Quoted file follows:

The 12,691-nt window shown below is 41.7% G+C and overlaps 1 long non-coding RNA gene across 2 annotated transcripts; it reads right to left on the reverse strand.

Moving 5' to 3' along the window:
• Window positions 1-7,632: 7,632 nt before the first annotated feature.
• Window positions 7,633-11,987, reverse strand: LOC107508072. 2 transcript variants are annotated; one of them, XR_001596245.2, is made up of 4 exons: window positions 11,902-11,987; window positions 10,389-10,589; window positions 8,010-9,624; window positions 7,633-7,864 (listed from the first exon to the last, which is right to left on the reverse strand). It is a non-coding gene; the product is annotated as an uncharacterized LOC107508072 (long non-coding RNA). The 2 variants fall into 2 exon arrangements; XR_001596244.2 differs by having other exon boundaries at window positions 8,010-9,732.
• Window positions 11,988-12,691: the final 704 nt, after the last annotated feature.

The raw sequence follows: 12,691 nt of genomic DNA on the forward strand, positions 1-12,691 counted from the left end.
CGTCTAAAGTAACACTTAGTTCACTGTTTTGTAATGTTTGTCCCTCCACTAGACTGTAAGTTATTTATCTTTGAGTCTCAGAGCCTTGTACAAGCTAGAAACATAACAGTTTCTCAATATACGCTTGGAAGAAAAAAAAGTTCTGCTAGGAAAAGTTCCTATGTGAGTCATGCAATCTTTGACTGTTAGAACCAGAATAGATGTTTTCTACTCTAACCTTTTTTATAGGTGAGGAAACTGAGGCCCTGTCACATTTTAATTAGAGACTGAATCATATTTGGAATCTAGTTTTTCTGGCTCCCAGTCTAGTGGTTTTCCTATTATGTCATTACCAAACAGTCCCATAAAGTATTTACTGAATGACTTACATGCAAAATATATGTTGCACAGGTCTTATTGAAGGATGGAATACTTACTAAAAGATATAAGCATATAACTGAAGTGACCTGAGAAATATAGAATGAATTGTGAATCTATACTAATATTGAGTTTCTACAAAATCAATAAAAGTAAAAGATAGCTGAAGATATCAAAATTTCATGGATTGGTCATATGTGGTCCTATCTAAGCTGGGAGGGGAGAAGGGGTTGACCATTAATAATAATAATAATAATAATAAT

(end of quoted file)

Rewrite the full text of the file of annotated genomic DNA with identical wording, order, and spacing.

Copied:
The 12,691-nt window shown below is 41.7% G+C and overlaps 1 long non-coding RNA gene across 2 annotated transcripts; it reads right to left on the reverse strand.

Moving 5' to 3' along the window:
• Window positions 1-7,632: 7,632 nt before the first annotated feature.
• Window positions 7,633-11,987, reverse strand: LOC107508072. 2 transcript variants are annotated; one of them, XR_001596245.2, is made up of 4 exons: window positions 11,902-11,987; window positions 10,389-10,589; window positions 8,010-9,624; window positions 7,633-7,864 (listed from the first exon to the last, which is right to left on the reverse strand). It is a non-coding gene; the product is annotated as an uncharacterized LOC107508072 (long non-coding RNA). The 2 variants fall into 2 exon arrangements; XR_001596244.2 differs by having other exon boundaries at window positions 8,010-9,732.
• Window positions 11,988-12,691: the final 704 nt, after the last annotated feature.

The raw sequence follows: 12,691 nt of genomic DNA on the forward strand, positions 1-12,691 counted from the left end.
CGTCTAAAGTAACACTTAGTTCACTGTTTTGTAATGTTTGTCCCTCCACTAGACTGTAAGTTATTTATCTTTGAGTCTCAGAGCCTTGTACAAGCTAGAAACATAACAGTTTCTCAATATACGCTTGGAAGAAAAAAAAGTTCTGCTAGGAAAAGTTCCTATGTGAGTCATGCAATCTTTGACTGTTAGAACCAGAATAGATGTTTTCTACTCTAACCTTTTTTATAGGTGAGGAAACTGAGGCCCTGTCACATTTTAATTAGAGACTGAATCATATTTGGAATCTAGTTTTTCTGGCTCCCAGTCTAGTGGTTTTCCTATTATGTCATTACCAAACAGTCCCATAAAGTATTTACTGAATGACTTACATGCAAAATATATGTTGCACAGGTCTTATTGAAGGATGGAATACTTACTAAAAGATATAAGCATATAACTGAAGTGACCTGAGAAATATAGAATGAATTGTGAATCTATACTAATATTGAGTTTCTACAAAATCAATAAAAGTAAAAGATAGCTGAAGATATCAAAATTTCATGGATTGGTCATATGTGGTCCTATCTAAGCTGGGAGGGGAGAAGGGGTTGACCATTAATAATAATAATAATAATAATAAT